Meet Tamara Abdul Hadi, An Iraqi Photographer Who Is Concerned With The Historical And Contemporary Representation Of Her Culture, In Its Diversity

Tamara Abdul Hadi Report8pointsPOST

Annie1 week ago

I wonder what his tat says1Reply#33 

Meet Tamara Abdul Hadi, An Iraqi Photographer Who Is Concerned With The Historical And Contemporary Representation Of Her Culture, In Its Diversity

Seven is a series of images documenting the destruction of a Palestinian neighborhood in the city of Lyd, in Occupied Palestine. 7 homes belonging to the Abu Eid family were reduced to rubble when the Israeli military destroyed the neighborhood in December 2010 leaving them to sleep in tents next to their former homes. These are images of the tents in the aftermath.

Tamara Abdul Hadi Report8pointsPOST

Dave P1 week ago

The term “Occupied Palestine” is a political term, not a legal one. The the legal term is “Disputed Territories” due to the complexity and disputed legality of this area. Also this is not “Lyd” which was a Zone C which under the Oslo Accords is Israeli jurisdiction. Lyd was not a city but a makeshift camp of 40 trailers, built illegally without permits in a military “no-go-zone” just 8 years prior to being demolished and was destroyed after a 3 year legal battle with a court order, done under the supervision of the International Red Cross. This is blatantly false and using politicized terms that are not factual. This picture is from a very different area and not Lyd. Lying to score political points is a disgrace1ReplyView More Replies…View more comments#34 

Meet Tamara Abdul Hadi, An Iraqi Photographer Who Is Concerned With The Historical And Contemporary Representation Of Her Culture, In Its Diversity

‘Najaf is a place for burying, not for living’ – Iraqi proverb.

Wadi As-Salam [eng; Valley of Peace], is a cemetery located in Najaf, a province in the Western part of Central Iraq. Najaf is distinguished by this vast cemetery (over 5 million people are buried here), which is considered to be the second largest and oldest cemetery in the world. The cemetery is home to generations upon generations of Iraqis and Shiaa’s gone past and has also bore witness to generations of turmoil and war both directly on its land and beneath it. It also saw fierce battles between US troops and the Mehdi army during the battle for Najaf in 2004.

The symbolic value of the cemetery’s name nestled in a nation so overcome by war is what compelled this photo series.

Tamara Abdul Hadi Report8pointsPOST#35 

Meet Tamara Abdul Hadi, An Iraqi Photographer Who Is Concerned With The Historical And Contemporary Representation Of Her Culture, In Its Diversity

‘Najaf is a place for burying, not for living’ – Iraqi proverb

Wadi As-Salam [eng; Valley of Peace], is a cemetery located in Najaf, a province in the Western part of Central Iraq. Najaf is distinguished by this vast cemetery (over 5 million people are buried here), which is considered to be the second largest and oldest cemetery in the world. The cemetery is home to generations upon generations of Iraqis and Shiaa’s gone past and has also bore witness to generations of turmoil and war both directly on its land and beneath it. It also saw fierce battles between US troops and the Mehdi army during the battle for Najaf in 2004.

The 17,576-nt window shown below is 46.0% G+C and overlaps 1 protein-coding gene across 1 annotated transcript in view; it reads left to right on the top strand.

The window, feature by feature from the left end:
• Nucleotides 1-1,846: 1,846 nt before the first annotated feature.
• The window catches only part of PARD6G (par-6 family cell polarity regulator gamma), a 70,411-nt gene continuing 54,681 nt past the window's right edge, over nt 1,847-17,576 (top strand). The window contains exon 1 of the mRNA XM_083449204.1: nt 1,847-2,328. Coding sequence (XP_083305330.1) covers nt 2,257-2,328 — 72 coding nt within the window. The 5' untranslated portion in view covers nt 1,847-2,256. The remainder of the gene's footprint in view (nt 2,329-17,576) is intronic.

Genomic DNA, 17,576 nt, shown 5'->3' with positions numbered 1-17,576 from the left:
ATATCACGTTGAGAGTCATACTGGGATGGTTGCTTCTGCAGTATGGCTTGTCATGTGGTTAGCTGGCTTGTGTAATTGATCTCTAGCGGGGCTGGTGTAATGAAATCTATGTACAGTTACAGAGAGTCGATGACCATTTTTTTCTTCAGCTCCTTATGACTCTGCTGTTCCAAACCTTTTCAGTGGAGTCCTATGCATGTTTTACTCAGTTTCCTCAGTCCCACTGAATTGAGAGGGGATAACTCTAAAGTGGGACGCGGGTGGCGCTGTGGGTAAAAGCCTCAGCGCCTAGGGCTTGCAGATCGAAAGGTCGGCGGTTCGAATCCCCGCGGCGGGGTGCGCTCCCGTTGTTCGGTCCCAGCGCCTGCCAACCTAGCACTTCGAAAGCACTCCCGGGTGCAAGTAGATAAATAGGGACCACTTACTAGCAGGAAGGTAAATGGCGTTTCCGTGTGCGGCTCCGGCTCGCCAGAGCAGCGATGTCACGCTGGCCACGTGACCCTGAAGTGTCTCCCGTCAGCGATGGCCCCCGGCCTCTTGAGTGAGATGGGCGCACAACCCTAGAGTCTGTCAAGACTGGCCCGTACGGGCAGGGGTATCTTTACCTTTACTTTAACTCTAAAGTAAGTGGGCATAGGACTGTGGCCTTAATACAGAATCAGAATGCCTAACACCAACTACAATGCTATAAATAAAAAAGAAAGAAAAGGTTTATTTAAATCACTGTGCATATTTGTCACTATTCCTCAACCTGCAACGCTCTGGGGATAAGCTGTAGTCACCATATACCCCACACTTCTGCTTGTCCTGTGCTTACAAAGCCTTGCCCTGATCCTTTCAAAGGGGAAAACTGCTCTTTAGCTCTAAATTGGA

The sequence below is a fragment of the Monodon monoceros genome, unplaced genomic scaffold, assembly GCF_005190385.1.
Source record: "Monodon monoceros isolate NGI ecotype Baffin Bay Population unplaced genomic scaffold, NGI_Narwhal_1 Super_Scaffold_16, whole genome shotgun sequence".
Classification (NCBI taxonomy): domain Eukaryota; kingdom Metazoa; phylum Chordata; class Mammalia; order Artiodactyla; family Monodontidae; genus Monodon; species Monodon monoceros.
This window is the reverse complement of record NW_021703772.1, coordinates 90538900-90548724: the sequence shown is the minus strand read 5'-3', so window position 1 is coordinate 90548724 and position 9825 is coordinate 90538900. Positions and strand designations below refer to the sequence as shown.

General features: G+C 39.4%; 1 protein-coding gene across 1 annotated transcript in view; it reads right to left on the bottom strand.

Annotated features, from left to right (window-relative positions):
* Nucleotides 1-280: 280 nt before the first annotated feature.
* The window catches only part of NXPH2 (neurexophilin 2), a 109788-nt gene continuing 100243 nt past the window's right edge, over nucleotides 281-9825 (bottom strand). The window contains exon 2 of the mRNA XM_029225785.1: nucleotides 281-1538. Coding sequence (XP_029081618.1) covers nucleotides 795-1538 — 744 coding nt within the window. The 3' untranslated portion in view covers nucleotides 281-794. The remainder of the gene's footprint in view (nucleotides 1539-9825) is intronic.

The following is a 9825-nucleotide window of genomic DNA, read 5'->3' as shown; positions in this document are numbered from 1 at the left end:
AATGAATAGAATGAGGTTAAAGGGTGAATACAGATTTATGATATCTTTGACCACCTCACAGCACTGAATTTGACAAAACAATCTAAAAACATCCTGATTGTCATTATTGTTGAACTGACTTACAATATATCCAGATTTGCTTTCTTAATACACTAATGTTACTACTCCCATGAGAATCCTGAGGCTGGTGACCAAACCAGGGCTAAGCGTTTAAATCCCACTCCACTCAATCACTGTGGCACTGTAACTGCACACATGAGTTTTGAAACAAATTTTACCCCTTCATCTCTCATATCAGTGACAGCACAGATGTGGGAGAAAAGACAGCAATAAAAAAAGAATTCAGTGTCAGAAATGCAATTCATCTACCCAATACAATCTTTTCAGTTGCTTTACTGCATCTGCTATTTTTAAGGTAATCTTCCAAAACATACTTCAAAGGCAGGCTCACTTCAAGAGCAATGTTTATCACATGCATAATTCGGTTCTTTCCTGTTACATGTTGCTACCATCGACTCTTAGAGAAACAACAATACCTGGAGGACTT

The symbolic value of the cemetery’s name nestled in a nation so overcome by war is what compelled this photo series.

Tamara Abdul Hadi Report8pointsPOST#36 

Meet Tamara Abdul Hadi, An Iraqi Photographer Who Is Concerned With The Historical And Contemporary Representation Of Her Culture, In Its Diversity

Ahmed and his horse(s).

Tamara Abdul Hadi Report8pointsPOST

Jette Wang Wahnon1 week ago

Beautiful photo that shows the bond between them.2Reply#37 

Meet Tamara Abdul Hadi, An Iraqi Photographer Who Is Concerned With The Historical And Contemporary Representation Of Her Culture, In Its Diversity

Thank you to this kind gentleman for letting me photograph him out of my appreciation for his pink on pink combo.

Tamara Abdul Hadi Report8pointsPOST

Jette Wang Wahnon1 week ago

Sikh ?0Reply#38 

Meet Tamara Abdul Hadi, An Iraqi Photographer Who Is Concerned With The Historical And Contemporary Representation Of Her Culture, In Its Diversity

Tamara Abdul Hadi Report7pointsPOST

Kim St1 week ago

wow someone is excited0Reply#39 

Meet Tamara Abdul Hadi, An Iraqi Photographer Who Is Concerned With The Historical And Contemporary Representation Of Her Culture, In Its Diversity

Fade to Black is a portrait series documenting African asylum seekers’ barbershop culture in South Tel Aviv. These Muslim and Christian Sudanese, Eritrean and Ethiopian refugees have made the Levinsky Park neighborhood home, where they run barbershops, restaurants, and clothing stores. Finding their communities in the midst of being discriminated against systemically by their ‘chosen home’.

This series was born out of an appreciation for their personal style and their self-expression through their fashion and hairstyles. From 2006-2012, a large influx of African asylum seekers arrived in Israel, with many having been trafficked through the Sinai Peninsula. Currently, about 38,000 of them are facing deportation.

Tamara Abdul Hadi Report7pointsPOST

Dave P1 week ago

This is a very complex issue. Those who can prove they are genuine asylum seekers get residency cards and by now over 20,000 have gotten full citizenship. What these are those who entered illegally, cannot prove they are asylum seekers, over 70% of which are young males looking for work. There are a lot of issues with a country 8 million people, with 1.5 million of their own citizens living below the poverty line dealing with over 200,000 people claiming asylum. Also sorry to inform the description, they are not running ” barbershops, restaurants, and clothing stores” it is illegal for asylum seekers to be employed or own businesses unless they get their full residency card, which most don’t. Out of the 38,000 listed as facing deportation, if you look it up, 22,000 have criminal records during their time in Israel for violent felonies and similar crimes and all 38,000 had full hearings where the state had to prove these people were not legitimate asylum seekers.-1ReplyView More Replies…View more comments#40